US accuses diplomat of spying and expels him
Friday 10 December 1999
The incident, a classic Cold War tit-for-tat, may be related to something much less exciting than James Bond-style capers, namely visas.
Stanislav Borisovich Gusev, a second secretary in the Russian embassy in Washington, was allegedly caught outside the State Department with an eavesdropping device. He was detained by the FBI, then handed back to the Russians. Declared persona non grata, he has been ordered to leave the country within 10 days.
It was only last week that the Russians arrested Cheri Leberknight, a second secretary in the US embassy in Moscow, for espionage. She, too, was said to have had eavesdropping equipment for listening in to surveillance agents, as well as equipment to allow agents to communicate with US officers. She was reportedly on her way to a rendezvous, but as the location was marked on a map, it would seem she was no superspy.
US officials said that they had been watching the Russian for some time, which suggests that they picked their time carefully. A listening device was found in a "sensitive area" of the State Department, they said, on the seventh floor. No senior official had used the conference room involved for some time; it is likely both that the device was not in a high-security area and that America was waiting to use the device against the Russians.
In an unusual statement, the Russians clearly indicated they saw it as a tit-for-tat response. Boris Labusov, spokesman for Russia's Foreign Intelligence Service, said: "I think there is a certain sequence here. We think this detention and the further expulsion of the Russian diplomat from the United States can be regarded as a reaction of the American side to the latest events in Moscow connected with the detention and expulsion of an American diplomat. As far as the Russian side is concerned, we gave up the principle of an eye for an eye long ago."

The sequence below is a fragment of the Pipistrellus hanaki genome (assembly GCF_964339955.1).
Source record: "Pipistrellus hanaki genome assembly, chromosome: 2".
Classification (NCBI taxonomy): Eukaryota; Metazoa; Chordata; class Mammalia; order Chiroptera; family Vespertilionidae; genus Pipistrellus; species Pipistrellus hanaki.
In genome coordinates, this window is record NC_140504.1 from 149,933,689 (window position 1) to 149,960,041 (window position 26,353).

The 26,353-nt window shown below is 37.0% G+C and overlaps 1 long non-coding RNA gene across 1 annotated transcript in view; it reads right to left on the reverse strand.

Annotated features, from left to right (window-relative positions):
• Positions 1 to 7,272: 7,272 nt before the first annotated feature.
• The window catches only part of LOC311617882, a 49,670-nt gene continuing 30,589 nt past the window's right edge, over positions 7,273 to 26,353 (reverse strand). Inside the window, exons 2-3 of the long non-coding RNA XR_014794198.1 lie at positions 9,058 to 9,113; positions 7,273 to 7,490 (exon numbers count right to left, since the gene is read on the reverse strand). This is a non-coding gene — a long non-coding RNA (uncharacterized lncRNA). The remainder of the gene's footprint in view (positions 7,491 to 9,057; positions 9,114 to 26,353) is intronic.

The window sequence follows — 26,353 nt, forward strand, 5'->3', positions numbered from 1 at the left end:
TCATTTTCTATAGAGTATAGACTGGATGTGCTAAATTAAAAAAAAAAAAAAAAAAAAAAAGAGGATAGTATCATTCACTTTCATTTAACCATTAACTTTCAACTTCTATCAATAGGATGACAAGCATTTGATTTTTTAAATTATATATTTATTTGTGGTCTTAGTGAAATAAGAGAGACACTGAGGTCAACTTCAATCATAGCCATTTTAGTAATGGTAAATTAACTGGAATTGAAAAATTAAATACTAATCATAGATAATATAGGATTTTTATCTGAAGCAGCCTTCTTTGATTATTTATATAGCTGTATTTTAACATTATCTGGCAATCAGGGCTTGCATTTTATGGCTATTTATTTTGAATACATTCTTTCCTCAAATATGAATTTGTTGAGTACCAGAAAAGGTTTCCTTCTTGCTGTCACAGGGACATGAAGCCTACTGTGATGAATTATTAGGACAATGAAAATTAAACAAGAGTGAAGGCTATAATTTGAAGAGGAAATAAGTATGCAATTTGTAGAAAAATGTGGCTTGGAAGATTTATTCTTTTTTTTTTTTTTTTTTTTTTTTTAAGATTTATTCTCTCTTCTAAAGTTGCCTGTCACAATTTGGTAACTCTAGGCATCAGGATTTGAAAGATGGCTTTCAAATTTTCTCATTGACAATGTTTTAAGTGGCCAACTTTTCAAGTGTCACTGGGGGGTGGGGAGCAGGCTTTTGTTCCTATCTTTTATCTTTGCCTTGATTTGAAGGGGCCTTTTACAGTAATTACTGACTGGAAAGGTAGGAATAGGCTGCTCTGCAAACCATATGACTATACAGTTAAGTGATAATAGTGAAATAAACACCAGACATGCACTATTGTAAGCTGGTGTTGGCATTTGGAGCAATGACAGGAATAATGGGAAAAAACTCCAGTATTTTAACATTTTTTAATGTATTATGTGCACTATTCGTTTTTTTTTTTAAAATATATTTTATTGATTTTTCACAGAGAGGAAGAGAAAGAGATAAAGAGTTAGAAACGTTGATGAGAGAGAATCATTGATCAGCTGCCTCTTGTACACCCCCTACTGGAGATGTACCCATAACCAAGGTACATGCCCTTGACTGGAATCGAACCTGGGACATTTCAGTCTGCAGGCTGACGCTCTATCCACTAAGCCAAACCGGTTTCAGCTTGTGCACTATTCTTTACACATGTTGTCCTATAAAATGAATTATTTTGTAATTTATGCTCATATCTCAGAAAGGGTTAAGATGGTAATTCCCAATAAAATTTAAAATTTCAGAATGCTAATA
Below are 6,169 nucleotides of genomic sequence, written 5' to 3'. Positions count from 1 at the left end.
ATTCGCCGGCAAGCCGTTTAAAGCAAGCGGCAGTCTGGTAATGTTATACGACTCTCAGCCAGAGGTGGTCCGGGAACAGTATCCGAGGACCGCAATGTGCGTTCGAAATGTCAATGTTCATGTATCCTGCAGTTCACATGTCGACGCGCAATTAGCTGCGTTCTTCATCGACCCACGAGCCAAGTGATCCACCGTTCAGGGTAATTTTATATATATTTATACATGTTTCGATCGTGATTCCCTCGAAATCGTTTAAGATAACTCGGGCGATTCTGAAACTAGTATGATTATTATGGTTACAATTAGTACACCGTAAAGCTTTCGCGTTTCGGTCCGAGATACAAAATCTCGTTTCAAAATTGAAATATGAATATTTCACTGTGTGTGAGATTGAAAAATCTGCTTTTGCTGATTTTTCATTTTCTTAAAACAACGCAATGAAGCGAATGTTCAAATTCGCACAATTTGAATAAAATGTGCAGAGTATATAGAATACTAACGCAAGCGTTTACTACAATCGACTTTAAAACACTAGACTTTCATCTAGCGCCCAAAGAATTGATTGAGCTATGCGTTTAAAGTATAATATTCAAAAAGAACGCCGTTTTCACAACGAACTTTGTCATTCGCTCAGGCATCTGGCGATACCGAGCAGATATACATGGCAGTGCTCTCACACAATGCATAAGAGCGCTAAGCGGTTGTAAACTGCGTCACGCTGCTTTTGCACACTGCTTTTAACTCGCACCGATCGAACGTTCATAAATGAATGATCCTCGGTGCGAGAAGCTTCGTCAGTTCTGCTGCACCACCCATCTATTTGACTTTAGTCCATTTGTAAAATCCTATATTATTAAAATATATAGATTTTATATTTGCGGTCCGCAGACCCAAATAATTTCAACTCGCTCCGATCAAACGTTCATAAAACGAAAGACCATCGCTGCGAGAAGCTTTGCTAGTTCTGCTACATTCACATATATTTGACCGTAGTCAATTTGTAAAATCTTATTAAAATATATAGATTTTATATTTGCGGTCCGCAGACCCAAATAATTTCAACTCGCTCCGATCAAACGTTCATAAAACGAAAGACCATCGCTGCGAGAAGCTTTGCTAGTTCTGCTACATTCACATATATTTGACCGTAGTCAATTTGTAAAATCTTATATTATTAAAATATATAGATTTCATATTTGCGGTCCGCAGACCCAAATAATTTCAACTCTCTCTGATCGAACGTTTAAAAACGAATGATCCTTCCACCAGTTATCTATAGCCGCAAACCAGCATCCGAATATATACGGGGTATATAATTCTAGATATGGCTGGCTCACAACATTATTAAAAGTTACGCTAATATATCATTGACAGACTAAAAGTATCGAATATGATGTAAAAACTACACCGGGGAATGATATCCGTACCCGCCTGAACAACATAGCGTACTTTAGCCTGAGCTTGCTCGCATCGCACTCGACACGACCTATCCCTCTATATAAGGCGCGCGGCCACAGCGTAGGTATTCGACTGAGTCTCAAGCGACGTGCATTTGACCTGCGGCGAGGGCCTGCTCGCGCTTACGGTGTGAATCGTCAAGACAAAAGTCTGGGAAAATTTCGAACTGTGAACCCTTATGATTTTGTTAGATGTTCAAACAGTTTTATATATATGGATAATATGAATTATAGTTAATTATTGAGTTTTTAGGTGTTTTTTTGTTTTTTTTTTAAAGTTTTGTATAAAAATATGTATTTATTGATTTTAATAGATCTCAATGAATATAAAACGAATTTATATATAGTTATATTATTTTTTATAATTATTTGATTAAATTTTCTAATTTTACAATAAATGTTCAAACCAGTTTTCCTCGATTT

The day before the Russians "lifted" Ms Leberknight, the US charged a navy codebreaker, Daniel King, with selling secrets to Russia. Both sides said that was unrelated.
What may be related is that America and Russia are currently tussling over the issue of visas for their intelligence officers to operate under diplomatic cover in each other's country. Many officers from both sides will be accredited, known to their host governments and in some cases co-operating openly with them. In July, the US asked the Russian national security adviser to cut back on the number of intelligence officers in Washington, claiming that the numbers had reached Cold War levels. That security adviser was Vladimir Putin, now Russia's Prime Minister.
It seems unlikely that this will be an end to the saga. The logical reaction for the Russians would be to up both the numbers and the seniority; first secretaries in the US embassy may soon be checking their luggage. But despite the growing problems in US-Russian relations over Chechnya, neither side wants a fundamental split.
The Russians may suspect that - for all its reluctance to let their people in - America has gone over the top in deploying its intelligence officers. In the last few years, other countries, including Germany, have complained at the number of Americans operating on their soil.
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